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Thank you being the voice of

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Thank you being the voice of thousands. So true. Hope the cold water didn't distill to lukewarm while you waited.

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casino

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So I went to my first casino last month, which happened to be in Puerto Iguazu, Argentina. I had no urge to go to any here, so I figured "when in Rome..." Anyhow, it was decent fun playing a bit of Hold 'Em, and I walked out up about $75 (and about $50 playing roulette the next night); not that bad a turn, with some good people-watching thrown in. Anyhow, we went over to the slots area, and man is that some boring, depressing shit.

Which leads to my question: What is the draw with video slots?

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Old folks losing money

I was at a casino last week and saw a tour bus pull up. The driver opened the luggage compartment and it was filled with about a dozen walkers. Pretty sad.

Inside it's row after row of elderly and down-on-their-luck middle aged people mindlessly pressing the button. No one under 45. No one in particularly good shape. No smiles. I might as well been at the RMV.

I don't know what they get out of it but it hardly seems to be making them happy.

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It their money

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And the Gov. plans on taxing the hell out of it when they die, so why not?

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lol

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That's hilarious that you think the people playing slots are those who have more than the estate tax exemption.

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2 Answers for this

1. For some people, boredom and low cost

Which leads to my question: What is the draw with video slots?

I grew up (and my family still lives) near Turning Stone in CNY, and my mom loves to go up there and press the buttons. Quite frankly, there isn't much else to do in that area, especially when you're older, and with the way those games pay out small winnings, it's easy to kill an hour or 2 spending a minimal amount out of pocket (think winning $5 on a $5 scratch off and then just using that $5 to buy another and winning $2, and so on). For most, it's something entertaining to do at a relatively low cost. They actually opened an entire video slot parlor at nearby Vernon Downs that also does very well.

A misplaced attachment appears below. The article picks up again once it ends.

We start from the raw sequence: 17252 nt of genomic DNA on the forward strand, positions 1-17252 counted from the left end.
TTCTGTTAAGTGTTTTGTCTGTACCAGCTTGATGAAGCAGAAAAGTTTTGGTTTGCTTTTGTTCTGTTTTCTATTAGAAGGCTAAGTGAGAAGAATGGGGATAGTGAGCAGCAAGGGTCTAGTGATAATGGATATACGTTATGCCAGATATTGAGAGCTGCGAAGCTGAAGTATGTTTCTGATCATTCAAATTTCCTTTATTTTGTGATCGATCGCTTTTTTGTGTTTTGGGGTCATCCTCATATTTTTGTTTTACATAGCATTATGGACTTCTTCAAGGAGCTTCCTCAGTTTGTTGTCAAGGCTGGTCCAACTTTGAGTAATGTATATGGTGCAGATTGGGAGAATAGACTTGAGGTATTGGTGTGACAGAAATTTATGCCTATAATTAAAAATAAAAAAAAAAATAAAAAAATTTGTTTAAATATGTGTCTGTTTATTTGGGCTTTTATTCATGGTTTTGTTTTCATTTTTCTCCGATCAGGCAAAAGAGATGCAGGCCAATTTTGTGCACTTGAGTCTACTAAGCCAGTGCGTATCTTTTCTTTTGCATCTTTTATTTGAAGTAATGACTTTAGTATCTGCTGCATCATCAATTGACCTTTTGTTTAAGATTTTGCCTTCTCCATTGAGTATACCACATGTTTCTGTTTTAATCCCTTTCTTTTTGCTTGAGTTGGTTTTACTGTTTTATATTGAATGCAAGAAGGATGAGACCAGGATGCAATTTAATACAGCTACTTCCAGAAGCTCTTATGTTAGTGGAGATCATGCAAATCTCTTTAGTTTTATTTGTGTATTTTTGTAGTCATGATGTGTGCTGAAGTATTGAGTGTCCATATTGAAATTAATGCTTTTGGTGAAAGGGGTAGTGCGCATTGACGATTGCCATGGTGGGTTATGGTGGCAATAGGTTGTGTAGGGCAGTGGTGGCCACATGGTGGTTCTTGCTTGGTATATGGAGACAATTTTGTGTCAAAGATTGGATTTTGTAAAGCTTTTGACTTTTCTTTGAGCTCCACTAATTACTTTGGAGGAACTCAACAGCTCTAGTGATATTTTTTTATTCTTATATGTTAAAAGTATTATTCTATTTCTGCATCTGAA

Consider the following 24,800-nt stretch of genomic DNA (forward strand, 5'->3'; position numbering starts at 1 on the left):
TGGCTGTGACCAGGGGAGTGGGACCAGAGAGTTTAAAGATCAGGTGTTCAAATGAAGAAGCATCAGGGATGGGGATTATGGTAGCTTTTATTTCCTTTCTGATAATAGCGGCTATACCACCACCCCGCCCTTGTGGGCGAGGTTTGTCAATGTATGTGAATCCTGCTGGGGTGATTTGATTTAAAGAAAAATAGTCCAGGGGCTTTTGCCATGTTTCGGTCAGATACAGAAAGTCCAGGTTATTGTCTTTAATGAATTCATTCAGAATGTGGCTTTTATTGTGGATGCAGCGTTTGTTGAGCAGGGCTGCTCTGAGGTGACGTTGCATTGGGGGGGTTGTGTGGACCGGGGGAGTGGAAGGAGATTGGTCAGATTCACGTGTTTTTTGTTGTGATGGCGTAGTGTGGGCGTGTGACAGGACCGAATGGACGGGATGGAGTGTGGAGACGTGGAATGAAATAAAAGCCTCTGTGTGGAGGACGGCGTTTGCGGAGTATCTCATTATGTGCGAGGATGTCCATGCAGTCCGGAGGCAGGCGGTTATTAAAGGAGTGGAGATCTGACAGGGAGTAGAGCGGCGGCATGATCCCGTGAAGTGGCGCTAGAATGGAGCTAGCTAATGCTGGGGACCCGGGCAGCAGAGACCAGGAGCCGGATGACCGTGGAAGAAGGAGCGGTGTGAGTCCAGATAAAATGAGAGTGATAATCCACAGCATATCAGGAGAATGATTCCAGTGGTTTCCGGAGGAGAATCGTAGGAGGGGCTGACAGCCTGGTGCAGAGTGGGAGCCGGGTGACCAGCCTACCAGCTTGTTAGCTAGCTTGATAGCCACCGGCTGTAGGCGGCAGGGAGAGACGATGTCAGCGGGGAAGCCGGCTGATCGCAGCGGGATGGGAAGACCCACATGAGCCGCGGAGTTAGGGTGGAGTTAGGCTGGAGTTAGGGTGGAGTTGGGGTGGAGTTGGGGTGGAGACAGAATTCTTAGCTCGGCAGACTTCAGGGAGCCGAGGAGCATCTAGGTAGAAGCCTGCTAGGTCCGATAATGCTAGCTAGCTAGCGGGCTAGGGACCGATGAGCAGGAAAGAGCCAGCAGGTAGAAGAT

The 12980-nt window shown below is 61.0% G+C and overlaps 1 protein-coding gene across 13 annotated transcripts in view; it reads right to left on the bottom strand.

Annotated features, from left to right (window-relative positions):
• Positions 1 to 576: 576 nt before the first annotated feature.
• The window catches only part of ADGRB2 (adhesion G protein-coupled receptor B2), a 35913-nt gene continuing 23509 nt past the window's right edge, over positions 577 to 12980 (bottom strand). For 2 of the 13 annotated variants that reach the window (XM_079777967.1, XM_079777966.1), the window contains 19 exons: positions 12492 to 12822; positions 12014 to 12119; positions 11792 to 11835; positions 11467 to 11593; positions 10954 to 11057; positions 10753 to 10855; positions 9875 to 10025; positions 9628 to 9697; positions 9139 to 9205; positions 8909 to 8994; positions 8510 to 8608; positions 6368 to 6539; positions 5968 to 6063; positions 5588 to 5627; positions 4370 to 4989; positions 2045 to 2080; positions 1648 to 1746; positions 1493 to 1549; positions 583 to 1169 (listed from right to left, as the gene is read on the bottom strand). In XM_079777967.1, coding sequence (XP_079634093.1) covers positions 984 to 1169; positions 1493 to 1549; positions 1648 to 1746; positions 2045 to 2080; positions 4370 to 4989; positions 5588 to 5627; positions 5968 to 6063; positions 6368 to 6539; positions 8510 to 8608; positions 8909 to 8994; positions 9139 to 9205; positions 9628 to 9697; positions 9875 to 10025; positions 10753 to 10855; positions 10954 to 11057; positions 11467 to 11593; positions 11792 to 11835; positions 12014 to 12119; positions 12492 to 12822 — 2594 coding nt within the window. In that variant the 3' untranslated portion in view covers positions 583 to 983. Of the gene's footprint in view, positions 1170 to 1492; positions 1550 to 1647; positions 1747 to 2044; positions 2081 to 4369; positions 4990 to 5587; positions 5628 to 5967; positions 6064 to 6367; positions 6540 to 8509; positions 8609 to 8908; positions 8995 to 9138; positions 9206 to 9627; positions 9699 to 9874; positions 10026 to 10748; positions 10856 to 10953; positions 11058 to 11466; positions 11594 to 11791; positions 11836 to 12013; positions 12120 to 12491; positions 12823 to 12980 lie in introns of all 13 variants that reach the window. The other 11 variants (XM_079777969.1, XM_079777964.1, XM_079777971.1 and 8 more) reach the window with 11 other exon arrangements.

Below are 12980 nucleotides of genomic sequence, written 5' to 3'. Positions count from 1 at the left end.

You'd think that it wouldn't be as much of a draw in a larger city with more to do. But then again, Boston is the city that always sleeps, sooo ¯\_(ツ)_/¯

2. Take a walk in the city and let me know if you make it more than 5 mins without seeing a used scratch off on the ground. Same concept, just with more lights and noise.

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While were at it...

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Why not allow William Hill PLC and Ladbrokes PLC to come over from the UK and set up betting shops here? Can bet on sports to politics over there in the UK.

They also have gambling machines in their locations.

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A slots parlor on the Blue

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A slots parlor on the Blue Line. Will they allow Uber when the T closes for the night?